Teaching Philosophy

Art is most effectively taught when done by a person who is passionate, knowledgeable and involved in creating, teaching and appreciating art. Students will learn more from someone who is enthusiastic about the content they are teaching. It is my goal to provide students with an outlet for creativity, self-expression, critical thinking, and problem solving.
As an educator, I want my students to come away from my class with a better understanding and new ways of thinking about the many forms art can encompass, whether it be drawing, painting, found objects, printmaking, etc., as well as many new, non-conventional ways of art making. Students often resort to “I can’t” due to a low tolerance for making mistakes which can become a barrier to artistic growth. I believe mistakes are learning opportunities and students should be encouraged to find a way to make these mistakes work for them before considering giving up or starting over as options. Students need a safe environment where they feel free to express themselves. Art teaches that there isn’t always a right or wrong answer. I encourage students to discover new ways of looking at the world around them and making something boring or forgotten into something remarkable and desired. In order to help students feel a sense of accomplishment when putting forth their best effort I emphasize process rather than a “perfect” finished project.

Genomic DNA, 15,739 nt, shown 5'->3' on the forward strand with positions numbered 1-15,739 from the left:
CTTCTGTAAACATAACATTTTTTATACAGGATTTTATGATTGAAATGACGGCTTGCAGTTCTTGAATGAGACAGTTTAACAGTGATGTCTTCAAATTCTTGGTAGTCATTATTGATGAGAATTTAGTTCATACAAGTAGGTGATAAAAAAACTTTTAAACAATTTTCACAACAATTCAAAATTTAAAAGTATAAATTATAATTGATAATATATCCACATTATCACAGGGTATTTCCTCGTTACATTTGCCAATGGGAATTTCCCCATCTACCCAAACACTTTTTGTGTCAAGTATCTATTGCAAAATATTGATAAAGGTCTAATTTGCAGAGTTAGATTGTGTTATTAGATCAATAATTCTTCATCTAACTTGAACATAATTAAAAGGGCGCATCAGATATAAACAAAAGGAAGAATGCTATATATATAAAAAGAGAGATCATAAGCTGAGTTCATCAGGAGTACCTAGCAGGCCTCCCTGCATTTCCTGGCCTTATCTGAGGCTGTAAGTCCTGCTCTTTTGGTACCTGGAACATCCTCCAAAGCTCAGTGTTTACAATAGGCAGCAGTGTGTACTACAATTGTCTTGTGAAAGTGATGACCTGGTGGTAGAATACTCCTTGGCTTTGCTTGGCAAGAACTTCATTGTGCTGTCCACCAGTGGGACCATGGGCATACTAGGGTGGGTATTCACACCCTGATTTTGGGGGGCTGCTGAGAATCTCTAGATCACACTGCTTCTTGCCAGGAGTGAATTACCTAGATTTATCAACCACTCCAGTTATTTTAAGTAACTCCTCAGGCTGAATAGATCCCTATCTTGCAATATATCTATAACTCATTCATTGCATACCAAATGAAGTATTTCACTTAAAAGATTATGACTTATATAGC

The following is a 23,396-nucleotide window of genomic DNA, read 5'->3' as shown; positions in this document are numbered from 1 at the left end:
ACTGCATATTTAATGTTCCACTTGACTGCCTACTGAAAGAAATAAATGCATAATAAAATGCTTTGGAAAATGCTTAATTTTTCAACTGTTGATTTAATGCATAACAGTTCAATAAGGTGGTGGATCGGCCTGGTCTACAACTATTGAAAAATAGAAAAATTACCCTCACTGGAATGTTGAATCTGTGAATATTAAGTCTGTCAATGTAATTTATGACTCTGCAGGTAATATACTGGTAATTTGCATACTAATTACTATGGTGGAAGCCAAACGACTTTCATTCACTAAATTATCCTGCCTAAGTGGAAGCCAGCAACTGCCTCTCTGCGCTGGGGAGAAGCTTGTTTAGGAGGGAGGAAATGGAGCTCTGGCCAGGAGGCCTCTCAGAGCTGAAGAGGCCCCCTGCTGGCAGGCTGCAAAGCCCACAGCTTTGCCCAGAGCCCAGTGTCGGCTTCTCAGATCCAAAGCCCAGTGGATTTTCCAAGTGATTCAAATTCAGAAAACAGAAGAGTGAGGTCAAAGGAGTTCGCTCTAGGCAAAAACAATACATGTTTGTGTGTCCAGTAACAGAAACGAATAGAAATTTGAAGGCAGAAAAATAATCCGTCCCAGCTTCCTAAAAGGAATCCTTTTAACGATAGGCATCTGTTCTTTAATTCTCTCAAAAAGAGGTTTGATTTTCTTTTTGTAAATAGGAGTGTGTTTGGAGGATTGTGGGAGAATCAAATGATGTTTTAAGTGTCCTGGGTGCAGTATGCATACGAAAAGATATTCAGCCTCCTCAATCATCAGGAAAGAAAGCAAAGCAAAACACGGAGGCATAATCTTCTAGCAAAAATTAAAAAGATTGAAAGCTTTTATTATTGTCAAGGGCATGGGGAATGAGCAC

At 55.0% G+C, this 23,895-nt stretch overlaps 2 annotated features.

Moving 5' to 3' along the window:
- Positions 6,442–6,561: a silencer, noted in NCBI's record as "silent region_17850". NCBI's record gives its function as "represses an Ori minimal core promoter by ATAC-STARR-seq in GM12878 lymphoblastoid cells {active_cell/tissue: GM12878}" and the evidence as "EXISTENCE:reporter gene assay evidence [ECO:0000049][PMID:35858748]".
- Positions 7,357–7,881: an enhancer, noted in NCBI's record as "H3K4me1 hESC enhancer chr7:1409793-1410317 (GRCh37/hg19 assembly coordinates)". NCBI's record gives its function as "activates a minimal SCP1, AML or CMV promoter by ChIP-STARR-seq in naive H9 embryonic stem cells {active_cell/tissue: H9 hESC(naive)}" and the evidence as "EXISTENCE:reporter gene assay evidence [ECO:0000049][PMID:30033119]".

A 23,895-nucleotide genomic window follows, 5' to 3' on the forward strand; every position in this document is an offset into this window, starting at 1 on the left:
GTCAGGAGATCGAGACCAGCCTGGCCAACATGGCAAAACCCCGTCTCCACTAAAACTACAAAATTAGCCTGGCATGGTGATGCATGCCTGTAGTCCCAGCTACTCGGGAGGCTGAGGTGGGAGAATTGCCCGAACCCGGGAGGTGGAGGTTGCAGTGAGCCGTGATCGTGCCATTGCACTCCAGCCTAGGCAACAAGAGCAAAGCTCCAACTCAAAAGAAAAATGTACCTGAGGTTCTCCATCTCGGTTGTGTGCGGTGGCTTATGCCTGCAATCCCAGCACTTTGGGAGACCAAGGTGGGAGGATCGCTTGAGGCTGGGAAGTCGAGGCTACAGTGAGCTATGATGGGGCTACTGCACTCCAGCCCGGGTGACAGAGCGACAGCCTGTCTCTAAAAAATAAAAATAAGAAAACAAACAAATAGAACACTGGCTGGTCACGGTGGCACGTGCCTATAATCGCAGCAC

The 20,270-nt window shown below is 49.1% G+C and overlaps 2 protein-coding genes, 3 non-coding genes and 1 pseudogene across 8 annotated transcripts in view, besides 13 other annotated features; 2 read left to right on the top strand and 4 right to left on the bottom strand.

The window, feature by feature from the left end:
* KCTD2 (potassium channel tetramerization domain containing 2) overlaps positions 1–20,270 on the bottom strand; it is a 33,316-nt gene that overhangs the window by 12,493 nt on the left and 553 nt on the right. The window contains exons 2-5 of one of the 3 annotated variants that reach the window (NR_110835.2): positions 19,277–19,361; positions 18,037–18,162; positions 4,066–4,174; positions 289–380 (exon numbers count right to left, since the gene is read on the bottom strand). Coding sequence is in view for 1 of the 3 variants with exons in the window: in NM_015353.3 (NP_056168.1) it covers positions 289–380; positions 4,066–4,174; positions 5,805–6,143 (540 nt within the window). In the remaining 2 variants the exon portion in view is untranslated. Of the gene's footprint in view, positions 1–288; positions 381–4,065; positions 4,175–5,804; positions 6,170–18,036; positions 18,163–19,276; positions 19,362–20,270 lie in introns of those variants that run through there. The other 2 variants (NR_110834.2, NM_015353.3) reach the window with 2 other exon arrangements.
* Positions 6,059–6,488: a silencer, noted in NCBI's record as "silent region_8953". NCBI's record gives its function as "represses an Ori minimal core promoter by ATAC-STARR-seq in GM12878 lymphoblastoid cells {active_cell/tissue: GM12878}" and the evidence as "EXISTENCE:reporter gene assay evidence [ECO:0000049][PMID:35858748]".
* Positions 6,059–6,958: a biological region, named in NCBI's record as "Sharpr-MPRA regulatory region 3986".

One of the most difficult questions for students as well as artists is "when is it finished?" Students are often anxious about that first mark, shape, or idea. I ask students to stretch beyond their first ideas, beyond their comfortable zones of when a piece is finished. I encourage students to look at their work from ten to twenty steps away to gain a new perspective on their own work.

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